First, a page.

Fukushima Nuclear Disaster –On March 11, 2011, the earthquake and tsunami hit and caused the 3 reactors in Fukushima to overheat and partially melt down. The earthquake knocked out the plant’s power, and the tsunami flooded the backup generators that kept the cooling systems operational. The absorbed rods were inserted as soon as the earthquake hit to stop the nuclear reaction, but the reactors were still hot at about 550 degrees F. Heat was still generated in the fuel by the natural decay of radioactive elements. Plant engineers thus had to flood the reactors with sea water mixed with boric acid, which is efficient at absorbing neutrons. This permanently disables the reactors.
Reactor 2 – pumps sending seawater into reactor for cooling failed. Explosion in containment vessel, and radioactive steam released.
Japan has 17 nuclear plants that provide 30% of its electricity needs. The Fukushima reactors are from the 1960s, and are BWR reactors.
The Chernobyl Nuclear Disaster and Three-Mile Island are both examples of LOCA (Loss of Coolant Accident). Another possible accident is Station Black Out (SBO), where there is no electrical power to operate the pumps. This happened in Fukushima. These result in an increase in the fuel rod temperature, which may lead to a reactor meltdown since the zirconium alloy around the fuel rods becomes brittle and it may corrode.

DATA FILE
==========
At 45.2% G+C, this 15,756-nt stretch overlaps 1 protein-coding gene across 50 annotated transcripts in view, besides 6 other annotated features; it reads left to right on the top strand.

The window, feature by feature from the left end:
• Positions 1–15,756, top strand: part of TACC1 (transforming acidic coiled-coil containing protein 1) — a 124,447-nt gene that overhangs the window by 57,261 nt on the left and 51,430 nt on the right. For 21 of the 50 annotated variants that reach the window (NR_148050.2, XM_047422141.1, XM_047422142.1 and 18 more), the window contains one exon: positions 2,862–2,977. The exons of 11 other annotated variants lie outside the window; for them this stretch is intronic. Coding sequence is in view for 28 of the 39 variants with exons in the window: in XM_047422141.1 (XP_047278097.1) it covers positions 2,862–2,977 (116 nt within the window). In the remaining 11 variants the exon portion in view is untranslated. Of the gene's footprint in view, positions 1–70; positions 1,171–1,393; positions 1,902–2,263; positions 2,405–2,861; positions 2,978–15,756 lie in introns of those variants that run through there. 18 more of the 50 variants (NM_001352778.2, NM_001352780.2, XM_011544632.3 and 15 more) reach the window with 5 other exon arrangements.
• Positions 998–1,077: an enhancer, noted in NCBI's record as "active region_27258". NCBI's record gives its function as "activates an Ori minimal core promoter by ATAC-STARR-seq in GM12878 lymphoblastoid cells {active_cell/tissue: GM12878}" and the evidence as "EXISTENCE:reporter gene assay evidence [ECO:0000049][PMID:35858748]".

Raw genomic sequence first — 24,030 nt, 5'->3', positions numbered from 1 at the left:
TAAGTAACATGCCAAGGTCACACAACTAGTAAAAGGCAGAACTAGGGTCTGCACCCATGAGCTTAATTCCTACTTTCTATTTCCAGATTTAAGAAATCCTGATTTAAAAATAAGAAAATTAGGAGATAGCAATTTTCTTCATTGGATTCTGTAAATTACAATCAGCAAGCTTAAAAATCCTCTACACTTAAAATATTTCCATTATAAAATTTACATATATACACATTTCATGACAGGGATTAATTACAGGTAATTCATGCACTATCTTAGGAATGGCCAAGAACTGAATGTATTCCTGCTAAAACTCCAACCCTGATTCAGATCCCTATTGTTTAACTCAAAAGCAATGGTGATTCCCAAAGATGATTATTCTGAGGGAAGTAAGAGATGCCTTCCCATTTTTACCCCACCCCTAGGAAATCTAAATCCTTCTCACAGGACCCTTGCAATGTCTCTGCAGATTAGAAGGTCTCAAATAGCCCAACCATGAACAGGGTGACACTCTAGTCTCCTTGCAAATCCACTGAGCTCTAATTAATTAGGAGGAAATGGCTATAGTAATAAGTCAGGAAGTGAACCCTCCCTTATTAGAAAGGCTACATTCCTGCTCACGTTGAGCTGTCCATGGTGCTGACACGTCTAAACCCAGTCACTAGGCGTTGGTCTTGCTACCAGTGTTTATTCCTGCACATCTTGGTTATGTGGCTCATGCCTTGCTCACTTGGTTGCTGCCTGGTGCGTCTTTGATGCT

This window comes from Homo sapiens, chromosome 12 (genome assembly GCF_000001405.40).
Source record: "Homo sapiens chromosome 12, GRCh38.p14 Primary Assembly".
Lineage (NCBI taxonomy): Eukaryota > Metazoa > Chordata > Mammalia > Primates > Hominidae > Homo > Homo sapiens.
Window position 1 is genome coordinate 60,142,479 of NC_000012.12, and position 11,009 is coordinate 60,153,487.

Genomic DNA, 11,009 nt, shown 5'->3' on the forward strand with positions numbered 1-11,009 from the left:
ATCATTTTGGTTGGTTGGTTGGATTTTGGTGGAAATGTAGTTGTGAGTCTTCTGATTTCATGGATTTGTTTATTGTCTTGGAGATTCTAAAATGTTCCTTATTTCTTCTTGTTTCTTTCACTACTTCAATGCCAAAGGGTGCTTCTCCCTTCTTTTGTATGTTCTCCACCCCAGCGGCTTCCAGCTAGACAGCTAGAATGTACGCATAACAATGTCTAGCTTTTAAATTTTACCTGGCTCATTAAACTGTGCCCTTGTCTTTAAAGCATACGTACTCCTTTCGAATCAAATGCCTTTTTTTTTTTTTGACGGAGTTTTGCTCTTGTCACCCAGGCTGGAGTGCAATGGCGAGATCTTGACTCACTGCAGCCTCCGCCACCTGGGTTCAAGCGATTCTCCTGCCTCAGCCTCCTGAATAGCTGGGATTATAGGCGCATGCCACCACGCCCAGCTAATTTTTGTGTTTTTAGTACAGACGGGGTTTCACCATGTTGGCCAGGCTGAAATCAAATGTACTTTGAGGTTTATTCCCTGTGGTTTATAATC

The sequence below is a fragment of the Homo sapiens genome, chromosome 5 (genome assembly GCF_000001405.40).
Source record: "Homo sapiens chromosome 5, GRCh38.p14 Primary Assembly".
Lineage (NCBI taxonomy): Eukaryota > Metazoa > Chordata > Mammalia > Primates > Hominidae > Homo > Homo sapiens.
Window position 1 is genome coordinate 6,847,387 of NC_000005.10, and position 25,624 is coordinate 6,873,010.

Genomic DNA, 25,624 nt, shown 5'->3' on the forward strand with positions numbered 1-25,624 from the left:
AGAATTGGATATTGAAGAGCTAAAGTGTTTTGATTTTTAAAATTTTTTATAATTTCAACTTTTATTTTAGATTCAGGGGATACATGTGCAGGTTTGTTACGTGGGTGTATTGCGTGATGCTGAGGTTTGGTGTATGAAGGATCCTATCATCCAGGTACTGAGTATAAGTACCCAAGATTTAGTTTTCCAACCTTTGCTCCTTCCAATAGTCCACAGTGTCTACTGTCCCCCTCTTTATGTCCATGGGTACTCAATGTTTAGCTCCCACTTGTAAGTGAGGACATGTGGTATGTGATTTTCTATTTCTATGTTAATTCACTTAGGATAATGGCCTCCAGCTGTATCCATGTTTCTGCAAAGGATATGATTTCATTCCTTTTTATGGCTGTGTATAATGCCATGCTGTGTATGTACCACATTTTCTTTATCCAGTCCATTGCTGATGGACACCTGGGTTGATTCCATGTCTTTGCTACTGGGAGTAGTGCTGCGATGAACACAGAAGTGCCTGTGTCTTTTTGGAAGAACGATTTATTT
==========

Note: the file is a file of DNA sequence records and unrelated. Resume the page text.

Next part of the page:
In Japan, each nuclear reactor had 3 diesel generators. If the probability that one will fail is 1/1000. When you have 2 backups, the probability of all 3 failing will be 1/10^9.
Immediately after you insert the control rods, there is still 10% of the peak heat generation that is still being generated. The heat generation decays exponentially. So after a week you get down to only 1% of peak power.
Radiation effects – ionizing radiation has enough energy to remove electrons from atoms or molecules. Gamma rays can destroy DNA.
After hearing of all these disasters, it appears like nuclear energy is a terrible and fearsome power source..